Yes, MicroStrategy embarked on a macro trade to fluff up its balance sheet – trading real business earnings for the intoxicating fumes of a cryptocurrency.
 
And then, Saylor – a certified genius...a Musk without Tesla – went further, borrowing hundreds of millions to buy more! And he scored a big success.
 
No kidding. It sounds like a joke. It sounds like someone is pulling our leg so hard, it's coming out of its socket. But Saylor has doubled his company's investment in the last two months!
 
Caution: The events described in this Diary are not things you want to try at home...not without a psychiatric professional standing by.
 
Instead, it's the sort of raving lunacy people get up to when prices are fake, markets are fake, and interest rates are fake...
 
The fools begin frothing at the mouth and eating the rug.
 
And they make money...for a while.
 
Next we should skip ahead a little further, to when the meds kick in.

Bill Bonner has co-authored a number of New York Times Bestsellers including Financial Reckoning Day, Empire of Debt and Mobs, Markets and Messiahs. In his own opinion, Bill's most recent title, A Modest Theory of Civilization: Win-Win or Lose, is his best work yet. Bill also founded The Agora, a worldwide community for private researchers and publishers, in 1979. Financial analysts within the group have exposed and predicted some of the world's biggest shifts since that time, starting with the fall of the Soviet Union back in the late 1980s, to the collapse of the Dot Com (2000) and then mortgage finance (2008) bubbles, and more recently the election of President Trump.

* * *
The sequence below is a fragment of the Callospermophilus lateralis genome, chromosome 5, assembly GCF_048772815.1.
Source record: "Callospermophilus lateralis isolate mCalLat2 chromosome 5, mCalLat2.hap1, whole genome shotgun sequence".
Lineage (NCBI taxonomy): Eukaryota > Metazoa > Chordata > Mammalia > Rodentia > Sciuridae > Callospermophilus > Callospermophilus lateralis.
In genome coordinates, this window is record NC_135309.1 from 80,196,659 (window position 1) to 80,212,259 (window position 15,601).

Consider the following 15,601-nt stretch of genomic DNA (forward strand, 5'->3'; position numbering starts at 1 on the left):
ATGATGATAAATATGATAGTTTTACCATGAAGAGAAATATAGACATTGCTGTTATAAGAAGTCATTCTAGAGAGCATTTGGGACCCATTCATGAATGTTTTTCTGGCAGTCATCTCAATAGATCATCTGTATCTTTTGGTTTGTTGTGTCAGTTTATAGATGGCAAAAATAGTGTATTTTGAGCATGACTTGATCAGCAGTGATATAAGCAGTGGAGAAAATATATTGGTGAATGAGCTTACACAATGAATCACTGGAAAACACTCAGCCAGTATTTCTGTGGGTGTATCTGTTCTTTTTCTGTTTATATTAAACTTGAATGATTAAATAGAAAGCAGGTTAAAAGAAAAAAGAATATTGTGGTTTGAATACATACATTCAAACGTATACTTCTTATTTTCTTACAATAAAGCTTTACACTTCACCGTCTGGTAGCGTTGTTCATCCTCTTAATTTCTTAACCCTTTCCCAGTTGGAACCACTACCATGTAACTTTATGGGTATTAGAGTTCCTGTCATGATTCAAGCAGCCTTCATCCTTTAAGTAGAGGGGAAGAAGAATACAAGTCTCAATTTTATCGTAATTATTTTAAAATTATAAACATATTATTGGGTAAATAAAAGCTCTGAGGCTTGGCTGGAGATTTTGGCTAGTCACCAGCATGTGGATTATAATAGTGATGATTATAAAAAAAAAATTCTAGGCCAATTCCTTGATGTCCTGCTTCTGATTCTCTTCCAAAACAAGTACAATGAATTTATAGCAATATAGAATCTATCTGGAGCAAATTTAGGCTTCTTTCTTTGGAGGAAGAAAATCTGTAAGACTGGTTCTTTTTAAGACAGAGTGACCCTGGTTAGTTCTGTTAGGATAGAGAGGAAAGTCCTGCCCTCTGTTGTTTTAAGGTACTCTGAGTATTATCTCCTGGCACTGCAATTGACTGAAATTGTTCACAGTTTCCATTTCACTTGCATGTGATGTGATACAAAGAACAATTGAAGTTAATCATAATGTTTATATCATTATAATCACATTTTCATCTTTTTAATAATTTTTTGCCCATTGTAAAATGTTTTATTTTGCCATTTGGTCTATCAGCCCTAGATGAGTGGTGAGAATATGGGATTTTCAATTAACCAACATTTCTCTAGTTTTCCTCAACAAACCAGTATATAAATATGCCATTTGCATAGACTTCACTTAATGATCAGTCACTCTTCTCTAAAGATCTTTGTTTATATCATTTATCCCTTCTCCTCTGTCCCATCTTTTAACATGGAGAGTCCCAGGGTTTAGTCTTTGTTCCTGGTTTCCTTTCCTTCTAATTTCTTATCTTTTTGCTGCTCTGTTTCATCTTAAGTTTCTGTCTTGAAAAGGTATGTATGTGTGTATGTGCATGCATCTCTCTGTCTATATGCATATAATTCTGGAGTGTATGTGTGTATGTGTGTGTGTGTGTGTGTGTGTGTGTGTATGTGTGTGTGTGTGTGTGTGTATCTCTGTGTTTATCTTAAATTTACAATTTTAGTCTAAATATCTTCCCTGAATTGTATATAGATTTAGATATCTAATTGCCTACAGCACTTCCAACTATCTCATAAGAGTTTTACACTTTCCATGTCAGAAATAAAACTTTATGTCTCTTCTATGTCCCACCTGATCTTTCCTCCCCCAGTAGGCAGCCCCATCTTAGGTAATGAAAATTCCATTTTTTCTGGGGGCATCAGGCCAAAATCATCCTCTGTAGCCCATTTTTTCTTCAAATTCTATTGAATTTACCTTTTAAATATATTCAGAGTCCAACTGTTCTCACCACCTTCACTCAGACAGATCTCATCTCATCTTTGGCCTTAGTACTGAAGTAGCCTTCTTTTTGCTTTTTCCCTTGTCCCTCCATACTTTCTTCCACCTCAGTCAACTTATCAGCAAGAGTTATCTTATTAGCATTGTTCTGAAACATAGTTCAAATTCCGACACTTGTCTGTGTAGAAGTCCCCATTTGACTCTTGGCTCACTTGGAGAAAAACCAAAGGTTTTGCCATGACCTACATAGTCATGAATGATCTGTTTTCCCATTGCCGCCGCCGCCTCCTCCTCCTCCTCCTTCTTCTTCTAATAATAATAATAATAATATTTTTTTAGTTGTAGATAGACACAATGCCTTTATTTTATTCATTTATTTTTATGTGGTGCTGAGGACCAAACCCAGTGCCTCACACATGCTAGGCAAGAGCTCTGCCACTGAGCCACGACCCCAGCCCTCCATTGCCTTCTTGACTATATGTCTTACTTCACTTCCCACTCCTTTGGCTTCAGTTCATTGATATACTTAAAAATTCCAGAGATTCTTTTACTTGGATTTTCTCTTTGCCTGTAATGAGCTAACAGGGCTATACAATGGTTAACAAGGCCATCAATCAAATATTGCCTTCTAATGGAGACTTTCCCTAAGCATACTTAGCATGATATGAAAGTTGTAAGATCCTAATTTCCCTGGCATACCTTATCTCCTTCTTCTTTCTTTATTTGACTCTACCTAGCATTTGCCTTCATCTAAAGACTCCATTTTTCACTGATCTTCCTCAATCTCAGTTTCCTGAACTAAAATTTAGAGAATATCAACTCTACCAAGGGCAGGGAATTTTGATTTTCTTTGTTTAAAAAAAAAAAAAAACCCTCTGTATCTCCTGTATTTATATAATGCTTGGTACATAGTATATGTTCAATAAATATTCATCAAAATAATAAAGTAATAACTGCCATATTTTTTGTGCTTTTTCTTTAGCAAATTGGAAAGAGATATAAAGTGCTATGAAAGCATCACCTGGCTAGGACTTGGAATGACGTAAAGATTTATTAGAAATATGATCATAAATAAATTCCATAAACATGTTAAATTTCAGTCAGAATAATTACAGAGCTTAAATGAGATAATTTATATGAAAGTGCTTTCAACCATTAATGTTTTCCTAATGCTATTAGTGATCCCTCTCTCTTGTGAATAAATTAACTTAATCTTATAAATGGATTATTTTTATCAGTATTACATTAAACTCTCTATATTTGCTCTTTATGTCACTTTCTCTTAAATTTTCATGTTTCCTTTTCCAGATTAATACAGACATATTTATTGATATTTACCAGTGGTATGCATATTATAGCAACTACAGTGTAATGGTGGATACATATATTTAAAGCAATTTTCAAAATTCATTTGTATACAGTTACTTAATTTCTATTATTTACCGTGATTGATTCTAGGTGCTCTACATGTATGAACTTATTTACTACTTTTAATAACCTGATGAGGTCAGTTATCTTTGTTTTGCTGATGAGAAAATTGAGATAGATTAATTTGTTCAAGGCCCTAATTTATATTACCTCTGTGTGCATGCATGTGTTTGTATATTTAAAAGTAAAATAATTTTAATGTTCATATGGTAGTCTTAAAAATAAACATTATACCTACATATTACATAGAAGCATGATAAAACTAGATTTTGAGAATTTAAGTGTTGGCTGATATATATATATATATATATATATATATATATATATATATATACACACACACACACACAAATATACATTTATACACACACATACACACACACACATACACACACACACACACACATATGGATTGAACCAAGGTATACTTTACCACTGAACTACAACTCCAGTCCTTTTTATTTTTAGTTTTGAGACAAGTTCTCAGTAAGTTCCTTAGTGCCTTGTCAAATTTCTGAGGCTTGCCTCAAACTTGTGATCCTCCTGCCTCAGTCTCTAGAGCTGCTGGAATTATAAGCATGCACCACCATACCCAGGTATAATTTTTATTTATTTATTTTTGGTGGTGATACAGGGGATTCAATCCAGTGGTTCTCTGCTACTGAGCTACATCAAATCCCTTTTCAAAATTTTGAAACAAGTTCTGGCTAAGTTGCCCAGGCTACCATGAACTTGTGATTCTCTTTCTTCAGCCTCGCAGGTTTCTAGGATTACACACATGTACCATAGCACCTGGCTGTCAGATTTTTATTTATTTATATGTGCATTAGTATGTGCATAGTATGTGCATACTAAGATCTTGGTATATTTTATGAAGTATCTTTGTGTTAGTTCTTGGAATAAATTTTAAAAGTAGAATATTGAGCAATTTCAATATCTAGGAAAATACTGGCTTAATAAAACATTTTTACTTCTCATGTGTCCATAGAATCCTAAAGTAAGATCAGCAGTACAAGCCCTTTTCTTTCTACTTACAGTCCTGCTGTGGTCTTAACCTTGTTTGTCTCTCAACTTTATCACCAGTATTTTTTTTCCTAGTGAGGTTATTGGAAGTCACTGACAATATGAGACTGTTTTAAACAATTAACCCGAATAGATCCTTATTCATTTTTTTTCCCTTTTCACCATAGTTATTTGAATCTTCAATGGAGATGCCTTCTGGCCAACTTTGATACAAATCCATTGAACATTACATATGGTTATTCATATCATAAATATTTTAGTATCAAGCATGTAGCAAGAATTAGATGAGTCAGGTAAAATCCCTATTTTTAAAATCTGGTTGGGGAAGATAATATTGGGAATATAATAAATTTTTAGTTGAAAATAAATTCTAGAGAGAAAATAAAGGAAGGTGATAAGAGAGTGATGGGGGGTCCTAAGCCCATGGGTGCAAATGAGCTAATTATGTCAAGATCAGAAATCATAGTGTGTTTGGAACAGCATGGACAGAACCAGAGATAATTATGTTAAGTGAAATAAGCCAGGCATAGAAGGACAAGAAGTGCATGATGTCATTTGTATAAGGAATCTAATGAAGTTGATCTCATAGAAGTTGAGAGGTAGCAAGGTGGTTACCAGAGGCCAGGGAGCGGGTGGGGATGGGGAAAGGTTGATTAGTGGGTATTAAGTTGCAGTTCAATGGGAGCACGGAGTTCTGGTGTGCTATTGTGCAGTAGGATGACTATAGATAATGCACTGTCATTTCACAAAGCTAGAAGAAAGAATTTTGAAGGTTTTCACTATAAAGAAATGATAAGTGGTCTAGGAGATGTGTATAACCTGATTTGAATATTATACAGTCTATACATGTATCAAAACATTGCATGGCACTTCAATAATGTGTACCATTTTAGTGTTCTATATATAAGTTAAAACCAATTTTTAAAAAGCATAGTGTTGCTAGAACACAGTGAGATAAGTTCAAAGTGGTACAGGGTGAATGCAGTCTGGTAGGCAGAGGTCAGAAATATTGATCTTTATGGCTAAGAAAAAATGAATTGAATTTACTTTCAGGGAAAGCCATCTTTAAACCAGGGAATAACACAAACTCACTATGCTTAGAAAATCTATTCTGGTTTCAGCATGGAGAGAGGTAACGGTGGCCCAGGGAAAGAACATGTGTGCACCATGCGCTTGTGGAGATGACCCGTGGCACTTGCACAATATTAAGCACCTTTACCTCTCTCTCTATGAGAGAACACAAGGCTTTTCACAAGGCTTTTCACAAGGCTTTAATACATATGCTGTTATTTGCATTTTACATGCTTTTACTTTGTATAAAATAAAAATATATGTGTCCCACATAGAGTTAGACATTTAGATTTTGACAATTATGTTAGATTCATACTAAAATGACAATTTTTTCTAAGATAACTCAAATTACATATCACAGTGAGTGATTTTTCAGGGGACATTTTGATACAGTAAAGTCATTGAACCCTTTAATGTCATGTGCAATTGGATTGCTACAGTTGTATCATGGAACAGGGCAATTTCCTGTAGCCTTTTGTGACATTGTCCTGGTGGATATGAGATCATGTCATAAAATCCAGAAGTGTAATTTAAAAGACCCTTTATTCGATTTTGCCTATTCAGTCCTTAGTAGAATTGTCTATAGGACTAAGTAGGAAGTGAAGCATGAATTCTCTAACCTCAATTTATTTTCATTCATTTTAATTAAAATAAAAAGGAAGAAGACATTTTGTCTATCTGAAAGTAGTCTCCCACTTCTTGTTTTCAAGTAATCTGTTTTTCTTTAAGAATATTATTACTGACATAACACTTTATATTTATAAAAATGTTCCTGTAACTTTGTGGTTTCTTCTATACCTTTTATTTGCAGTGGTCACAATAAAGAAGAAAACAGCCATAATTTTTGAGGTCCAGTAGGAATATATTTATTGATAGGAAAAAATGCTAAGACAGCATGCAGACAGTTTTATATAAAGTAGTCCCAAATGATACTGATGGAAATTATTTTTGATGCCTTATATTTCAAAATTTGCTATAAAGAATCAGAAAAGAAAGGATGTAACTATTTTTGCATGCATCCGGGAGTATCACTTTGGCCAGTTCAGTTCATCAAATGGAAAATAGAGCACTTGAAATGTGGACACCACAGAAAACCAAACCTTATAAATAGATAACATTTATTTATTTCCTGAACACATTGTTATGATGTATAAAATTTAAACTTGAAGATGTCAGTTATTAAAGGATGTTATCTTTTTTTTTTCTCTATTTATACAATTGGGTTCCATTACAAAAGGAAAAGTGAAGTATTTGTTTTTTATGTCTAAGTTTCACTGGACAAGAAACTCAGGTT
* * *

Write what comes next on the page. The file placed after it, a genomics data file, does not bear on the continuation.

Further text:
See full archive of Bill Bonner articles

Please Note: All articles published here are to inform your thinking, not lead it. Only you can decide the best place for your money, and any decision you make will put your money at risk. Information or data included here may have already been overtaken by events – and must be verified elsewhere – should you choose to act on it. Please review our Terms & Conditions for accessing Gold News.